Timeless ethics and Kant

The more I think about timeless decision theory, the more it seems obviously correct to me.

The key idea is that sometimes there is a certain type of non-causal logical dependency (called a subjunctive dependence) between agents that must be taken into account by those agents in order to make rational decisions. The class of cases in which subjunctive dependences become relevant involve agents in environments that contain other agents trying to predict their actions, and also environments that contain other agents that are similar to them.

Here’s my favorite motivating thought experiment for TDT: Imagine that you encounter a perfect clone of yourself. You have lived identical lives, and are structurally identical in every way. Now you are placed in a prisoner’s dilemma together. Should you cooperate or defect?

A non-TDTist might see no good reason to cooperate – after all, defecting dominates cooperation as a strategy, and your decision doesn’t affect your clone’s decision. If the two of you share no common cause explanation for your similarity, then this conclusion is even stronger – both evidential and causal decision theory would defect. So both you and your clone defect and you both walk away unhappy.

TDT is just the admission that there is an additional non-causal dependence between your decision and your clone’s decision that must be taken into account. This dependence comes from the fact that you and your clone have a shared input-output structure. That is, no matter what you end up doing, you know that your clone must do the same thing, because your clone is operating identically to you.

In a deterministic world, it is logically impossible that you choose to do X and your clone does Y. The initial conditions are the same, so the final conditions must be the same. So you end up cooperating, as does your clone, and everybody walks away happy.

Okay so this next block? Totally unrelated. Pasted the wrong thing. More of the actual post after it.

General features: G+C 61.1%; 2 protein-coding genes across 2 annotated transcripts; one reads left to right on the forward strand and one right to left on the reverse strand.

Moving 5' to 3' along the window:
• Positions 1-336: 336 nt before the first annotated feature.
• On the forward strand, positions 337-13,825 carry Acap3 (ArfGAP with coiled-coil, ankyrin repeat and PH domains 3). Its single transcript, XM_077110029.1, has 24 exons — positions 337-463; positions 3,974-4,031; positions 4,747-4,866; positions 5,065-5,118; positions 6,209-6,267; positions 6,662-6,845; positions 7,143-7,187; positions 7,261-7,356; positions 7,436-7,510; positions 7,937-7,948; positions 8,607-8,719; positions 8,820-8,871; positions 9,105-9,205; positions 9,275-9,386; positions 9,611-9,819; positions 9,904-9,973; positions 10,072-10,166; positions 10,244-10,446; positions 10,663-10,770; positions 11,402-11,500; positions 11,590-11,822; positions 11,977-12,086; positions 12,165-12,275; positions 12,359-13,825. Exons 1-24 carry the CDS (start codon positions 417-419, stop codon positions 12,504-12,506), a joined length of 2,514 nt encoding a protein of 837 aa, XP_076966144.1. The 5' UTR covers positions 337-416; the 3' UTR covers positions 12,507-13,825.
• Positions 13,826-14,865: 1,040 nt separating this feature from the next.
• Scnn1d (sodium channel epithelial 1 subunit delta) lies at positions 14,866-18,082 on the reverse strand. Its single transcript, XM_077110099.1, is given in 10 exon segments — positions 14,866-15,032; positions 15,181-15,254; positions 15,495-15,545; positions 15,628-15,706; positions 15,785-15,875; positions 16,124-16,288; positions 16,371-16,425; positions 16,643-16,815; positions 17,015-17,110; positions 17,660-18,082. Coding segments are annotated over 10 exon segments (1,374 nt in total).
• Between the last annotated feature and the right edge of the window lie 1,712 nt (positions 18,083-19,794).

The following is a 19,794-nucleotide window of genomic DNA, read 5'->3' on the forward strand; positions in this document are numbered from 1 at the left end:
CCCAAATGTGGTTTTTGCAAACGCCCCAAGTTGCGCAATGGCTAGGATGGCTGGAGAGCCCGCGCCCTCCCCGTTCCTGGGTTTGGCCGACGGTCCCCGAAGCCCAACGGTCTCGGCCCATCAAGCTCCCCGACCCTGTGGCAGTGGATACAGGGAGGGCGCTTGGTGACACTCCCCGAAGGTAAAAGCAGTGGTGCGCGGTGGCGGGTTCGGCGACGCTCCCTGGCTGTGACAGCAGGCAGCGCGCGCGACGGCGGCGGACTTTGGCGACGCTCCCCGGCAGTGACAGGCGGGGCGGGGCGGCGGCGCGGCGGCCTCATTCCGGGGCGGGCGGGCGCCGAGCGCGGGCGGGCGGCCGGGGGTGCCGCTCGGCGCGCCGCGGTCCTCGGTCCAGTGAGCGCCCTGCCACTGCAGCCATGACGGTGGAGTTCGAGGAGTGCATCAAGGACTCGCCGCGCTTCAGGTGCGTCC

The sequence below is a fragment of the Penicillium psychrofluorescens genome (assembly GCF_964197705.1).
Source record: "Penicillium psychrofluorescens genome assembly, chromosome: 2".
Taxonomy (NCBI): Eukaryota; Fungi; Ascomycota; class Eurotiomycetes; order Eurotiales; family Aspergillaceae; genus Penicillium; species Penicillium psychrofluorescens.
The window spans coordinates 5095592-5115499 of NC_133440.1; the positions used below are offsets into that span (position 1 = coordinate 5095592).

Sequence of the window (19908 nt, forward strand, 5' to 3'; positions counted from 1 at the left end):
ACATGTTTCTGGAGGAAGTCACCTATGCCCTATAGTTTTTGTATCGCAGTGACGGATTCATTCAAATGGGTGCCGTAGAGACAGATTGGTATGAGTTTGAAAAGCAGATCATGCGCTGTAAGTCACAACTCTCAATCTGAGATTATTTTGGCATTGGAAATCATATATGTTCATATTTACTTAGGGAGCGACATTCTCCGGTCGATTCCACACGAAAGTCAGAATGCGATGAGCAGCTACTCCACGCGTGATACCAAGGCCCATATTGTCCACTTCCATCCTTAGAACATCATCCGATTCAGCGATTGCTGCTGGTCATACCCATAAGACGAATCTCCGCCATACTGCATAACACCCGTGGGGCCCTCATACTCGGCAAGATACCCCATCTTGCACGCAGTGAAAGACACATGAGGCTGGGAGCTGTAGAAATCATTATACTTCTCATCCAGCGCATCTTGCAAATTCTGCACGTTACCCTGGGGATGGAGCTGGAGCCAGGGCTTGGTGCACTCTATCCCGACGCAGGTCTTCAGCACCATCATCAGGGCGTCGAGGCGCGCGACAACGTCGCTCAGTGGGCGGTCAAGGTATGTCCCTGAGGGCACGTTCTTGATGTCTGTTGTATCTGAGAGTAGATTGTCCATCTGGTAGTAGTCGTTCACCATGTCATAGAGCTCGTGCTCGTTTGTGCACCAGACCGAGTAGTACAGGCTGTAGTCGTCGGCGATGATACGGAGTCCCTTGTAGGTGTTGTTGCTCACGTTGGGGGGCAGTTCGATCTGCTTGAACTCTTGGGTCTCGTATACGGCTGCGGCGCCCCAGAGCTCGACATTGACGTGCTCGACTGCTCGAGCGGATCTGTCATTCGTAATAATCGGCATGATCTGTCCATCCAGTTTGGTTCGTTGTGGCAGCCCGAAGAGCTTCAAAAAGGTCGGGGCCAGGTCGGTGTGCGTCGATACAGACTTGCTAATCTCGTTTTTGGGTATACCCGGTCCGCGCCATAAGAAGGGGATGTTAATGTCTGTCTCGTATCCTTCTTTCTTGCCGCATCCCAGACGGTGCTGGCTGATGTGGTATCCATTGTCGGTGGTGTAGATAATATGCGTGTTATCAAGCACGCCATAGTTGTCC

With an imperfect clone, it is no longer logically impossible, but there still exists a subjunctive dependence between your actions and your clone’s.

This is a natural and necessary modification to decision theory. We take into account not only the causal effects of our actions, but the evidential effects of our actions. Even if your action does not causally affect a given outcome, it might still make it more or less likely, and subjunctive dependence is one of the ways that this can happen.

TDTists interacting with each other would get along really nicely. They wouldn’t fall victim to coordination problems, because they wouldn’t see their decisions as isolated and disconnected from the decisions of the others. They wouldn’t undercut each other in bargaining problems in which one side gets to make the deals and the other can only accept or reject.

In general, they would behave in a lot of ways that are standardly depicted as irrational (like one-boxing in Newcomb’s problem and cooperating in the prisoner’s dilemma), and end up much better off as a result. Such a society seems potentially much nicer and subject to fewer of the common failure modes of standard decision theory.

In particular, in a society in which it is common knowledge that everybody is a perfect TDTist, there can be strong subjunctive dependencies between the actions causally disconnected agents. If a TDTist is considering whether or not to vote for their preferred candidate, they aren’t comparing outcomes that differ by a single vote. They are considering outcomes that differ by the size of the entire class of individuals that would be reasoning similar to them.

In simple enough cases, this could mean that your decision about whether to vote is really a decision about if millions of people will vote or not. This may sound weird, but it follows from the exact same type of reasoning as in the clone prisoner’s dilemma.

Imagine that the society consisted entirely of 10 million exact clones of you, each deciding whether or not to vote. In such a world, each individual’s choice is perfectly subjunctively dependent upon every other individual’s choice. If one of them decides not to vote, then all of them decide not to vote.

In a more general case, perfect clones of you don’t exist in your environment. But in any given context, there is still a large class of individuals that reason similarly to you as a result of a similar input-output process.